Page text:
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Mostaccioli con Mandorle

Honey Cookies Filled with Almonds, Cocoa, and Anisette From My Calabria: Rustic Cooking from Italy’s Undiscovered South (Norton, 2010), by Rosetta Costantino with Janet Fletcher, © 2010 by Rosetta Costantino and Janet Fletcher.

Used with permission.

In a discussion about her book, Rosetta mentioned that there were quite a few recipes, especially in the dolci (desserts) chapter, that her editor wanted omitted because they were deemed too esoteric. Indeed, most of the recipes that made the cut will be highly accessible to most people who enjoy spending quality time in the kitchen. But Rosetta seems to have found various ways to give readers a nibble here and there of the esoterica. In the headnote to this recipe, she explains that mostaccioli,

“Calabria’s most beloved holiday cookies” might also be “among the region’s oldest sweets, judging from their primitive nature.” She goes on to describe the most traditional version as being made with nothing but flour and honey that’s mixed into a stiff dough, rolled flat, and cut into whimsical shapes before being baked. “Calabrian children learn to suck slowly on these jaw-breaking cookies until they soften.”

As she describes the traditional decorating techniques, one starts to understand the degree to which Calabrians go in their hand crafting of food:

“Mostaccioli are never frosted but are charmingly decorated with hatch marks and tiny squares of shiny colored tinfoil that you remove before eating. The shapes are limited only by the baker’s imagination, but typically include horses and other farm animals, woven baskets, dolls, and little girls. The most common shapes are produced with molds, but the artisan mostaccioli maker, or mostazzolaro, creates many forms by hand, with only a knife, drawing his ideas from myth, legends, and daily life.” Rosetta’s version below is one of the more modern interpretations, and could be accomplished by most any avid home baker who likes spending time in the kitchen.

Dough:

4 cups all-purpose flour

½  teaspoon baking powder

¼  teaspoon baking soda

1 cup honey

2 large eggs

2 teaspoons orange juice

2 teaspoons anisette

2 teaspoons almond extract

½  teaspoon vanilla extract

Filling:

2 cups whole blanched (skinless) almonds

½  cup honey

¼  cup unsweetened cocoa powder

½  teaspoon cinnamon

½  teaspoon ground cloves

2 teaspoons grated orange zest

1 teaspoon vanilla extract

1 teaspoon almond extract

1 teaspoon anisette

4 ounces bittersweet chocolate, chopped small

Egg wash:

1 large egg

1 tablespoon water

Few drops vanilla extract

Preheat the oven to 350°. Toast the almonds on a baking sheet until lightly colored and fragrant, about 10 minutes. Set aside to cool.

Raise the oven temperature to 375°.

To make the dough: In a bowl, stir together the flour, baking powder, and baking soda.

Make a well in the flour and put the remaining dough ingredients in the well. Stir with a fork until the dough comes together, then knead it in the bowl with one hand until the dough is smooth, well blended, and similar in texture to a sugar cookie dough, about 2 minutes. Let stand 15 minutes to allow the flour to absorb the moisture so it will be firm enough to roll.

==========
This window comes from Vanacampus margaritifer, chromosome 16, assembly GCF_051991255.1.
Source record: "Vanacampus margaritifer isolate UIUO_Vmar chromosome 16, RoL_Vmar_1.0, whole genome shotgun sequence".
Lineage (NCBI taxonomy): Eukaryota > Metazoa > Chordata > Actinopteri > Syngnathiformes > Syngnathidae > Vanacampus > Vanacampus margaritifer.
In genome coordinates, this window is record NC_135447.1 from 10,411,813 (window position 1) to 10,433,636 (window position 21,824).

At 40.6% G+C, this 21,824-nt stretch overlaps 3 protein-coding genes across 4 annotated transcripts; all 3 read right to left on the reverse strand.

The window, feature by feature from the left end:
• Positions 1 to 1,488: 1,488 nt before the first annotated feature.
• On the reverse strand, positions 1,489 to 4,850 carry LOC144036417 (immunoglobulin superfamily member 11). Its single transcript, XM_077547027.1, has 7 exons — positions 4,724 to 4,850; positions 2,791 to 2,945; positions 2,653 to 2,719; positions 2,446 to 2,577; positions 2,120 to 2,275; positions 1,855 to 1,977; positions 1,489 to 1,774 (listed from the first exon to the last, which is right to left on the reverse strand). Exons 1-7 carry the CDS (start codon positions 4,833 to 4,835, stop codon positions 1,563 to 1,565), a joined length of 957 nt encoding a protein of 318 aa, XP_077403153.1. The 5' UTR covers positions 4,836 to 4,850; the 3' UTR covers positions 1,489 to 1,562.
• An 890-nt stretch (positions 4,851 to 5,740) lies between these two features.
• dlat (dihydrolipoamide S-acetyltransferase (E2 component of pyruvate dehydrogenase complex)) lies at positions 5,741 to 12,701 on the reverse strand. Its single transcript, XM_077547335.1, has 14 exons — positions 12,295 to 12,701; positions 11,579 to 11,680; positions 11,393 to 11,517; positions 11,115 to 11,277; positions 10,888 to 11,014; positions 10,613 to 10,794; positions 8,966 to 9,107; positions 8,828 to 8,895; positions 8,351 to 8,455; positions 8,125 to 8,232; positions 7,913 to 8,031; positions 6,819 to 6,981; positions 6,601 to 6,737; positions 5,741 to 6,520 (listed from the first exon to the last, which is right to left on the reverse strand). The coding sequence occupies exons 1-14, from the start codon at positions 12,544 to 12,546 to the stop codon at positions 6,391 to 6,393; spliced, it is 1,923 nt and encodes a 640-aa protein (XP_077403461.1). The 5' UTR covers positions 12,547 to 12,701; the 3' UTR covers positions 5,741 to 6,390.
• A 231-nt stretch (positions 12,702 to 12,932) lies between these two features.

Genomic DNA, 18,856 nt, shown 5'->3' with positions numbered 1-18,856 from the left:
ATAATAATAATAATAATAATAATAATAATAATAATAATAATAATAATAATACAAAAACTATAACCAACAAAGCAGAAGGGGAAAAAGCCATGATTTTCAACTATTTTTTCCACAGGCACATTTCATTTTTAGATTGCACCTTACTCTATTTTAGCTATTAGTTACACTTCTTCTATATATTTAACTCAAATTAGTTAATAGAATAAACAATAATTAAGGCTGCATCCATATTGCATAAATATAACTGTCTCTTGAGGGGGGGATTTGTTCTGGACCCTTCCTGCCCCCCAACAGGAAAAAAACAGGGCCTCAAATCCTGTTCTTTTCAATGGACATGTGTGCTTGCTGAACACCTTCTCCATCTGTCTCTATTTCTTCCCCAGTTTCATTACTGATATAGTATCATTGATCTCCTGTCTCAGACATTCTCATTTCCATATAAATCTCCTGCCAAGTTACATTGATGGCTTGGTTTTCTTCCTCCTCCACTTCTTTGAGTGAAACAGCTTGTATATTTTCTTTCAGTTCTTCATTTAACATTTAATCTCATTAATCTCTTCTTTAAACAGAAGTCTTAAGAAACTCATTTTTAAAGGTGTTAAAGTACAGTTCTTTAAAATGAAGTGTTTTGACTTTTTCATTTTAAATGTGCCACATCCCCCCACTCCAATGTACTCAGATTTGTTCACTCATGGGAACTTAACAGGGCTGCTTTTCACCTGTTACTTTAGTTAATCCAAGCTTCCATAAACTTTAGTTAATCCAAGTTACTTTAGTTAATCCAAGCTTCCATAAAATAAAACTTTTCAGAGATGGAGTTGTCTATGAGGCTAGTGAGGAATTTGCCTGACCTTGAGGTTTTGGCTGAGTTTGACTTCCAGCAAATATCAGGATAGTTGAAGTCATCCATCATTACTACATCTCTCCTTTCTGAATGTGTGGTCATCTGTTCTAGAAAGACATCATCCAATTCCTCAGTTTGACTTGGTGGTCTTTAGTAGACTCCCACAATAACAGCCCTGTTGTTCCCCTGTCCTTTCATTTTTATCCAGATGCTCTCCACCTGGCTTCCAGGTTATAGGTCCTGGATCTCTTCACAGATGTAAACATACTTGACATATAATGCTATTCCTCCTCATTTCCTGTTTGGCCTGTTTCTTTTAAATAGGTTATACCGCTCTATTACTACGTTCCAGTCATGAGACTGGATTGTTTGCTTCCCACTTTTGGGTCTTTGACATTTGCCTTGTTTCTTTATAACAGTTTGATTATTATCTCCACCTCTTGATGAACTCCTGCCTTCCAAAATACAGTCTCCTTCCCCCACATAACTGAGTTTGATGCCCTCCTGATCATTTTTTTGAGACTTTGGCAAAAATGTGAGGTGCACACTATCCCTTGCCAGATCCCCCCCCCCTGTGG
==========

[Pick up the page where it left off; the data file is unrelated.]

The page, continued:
Divide the dough in half. On a work surface, arrange 2 sheets of parchment paper, each large enough to accommodate a 14- by 6-inch rectangle. Dust the parchment sheets lightly with flour. Put half the dough on each sheet and, with a rolling pin, flatten the dough into a 14- by 6-inch rectangle about ⅜ inch thick.

Use your hands, if necessary, to straighten the dough edges to make a neat rectangle. Don’t worry about overworking the dough; it is very forgiving. Let the elongated dough rest at room temperature while you proceed with the filling.

To make the filling: Place the honey in a 1.-quart pot and warm it over low heat until it becomes fluid. In a small bowl, combine the cocoa, cinnamon, cloves, orange zest, vanilla and almond extracts, and anisette. Add to the honey along with the almonds and chocolate.

Bring to a simmer and cook, stirring, until the chocolate melts and the mixture is thick and well blended, about 1 minute. Let it cool until it begins to stiffen and is no longer syrupy, 1 to 2 minutes, but don’t let it cool too long or it will become too stiff to spread.

Arrange the dough rectangles horizontally on the work surface, so that the 14-inch side is nearest you. Working quickly with a spoon, spread half the filling lengthwise on the bottom half of each sheet of dough, staying about 1 inch away from the edges. Lifting up on the parchment, carefully fold the top half of the dough over the filling to make a log about 14 by 3 inches. Peel away the parchment and press the edges of the dough together to seal it all the way around. Be sure to make a firm seal or the filling may leak during baking. With the palm of your hand, flatten the top of each log to prevent an air pocket from forming between the filling and the dough.

Line a 12- by 17-inch baking sheet with parchment paper. Transfer the logs to the baking sheet. With a fork, prick them decoratively, making about 2 dozen pricks in each log.

Bake for 20 minutes. While the cookies bake, prepare the egg wash by whisking together the egg, water, and vanilla. Remove the baking sheet from the oven and brush the 2 logs generously with the egg wash. (You won’t need it all.) Return the baking sheet to the oven and continue baking until the logs are caramel brown and firm to the touch, 5 to 10 minutes. Cool on the baking sheet for about 10 minutes, then transfer the logs to a rack and cool completely. With a serrated knife, slice on the diagonal about ⅓ inch thick.

Makes about 5 dozen.


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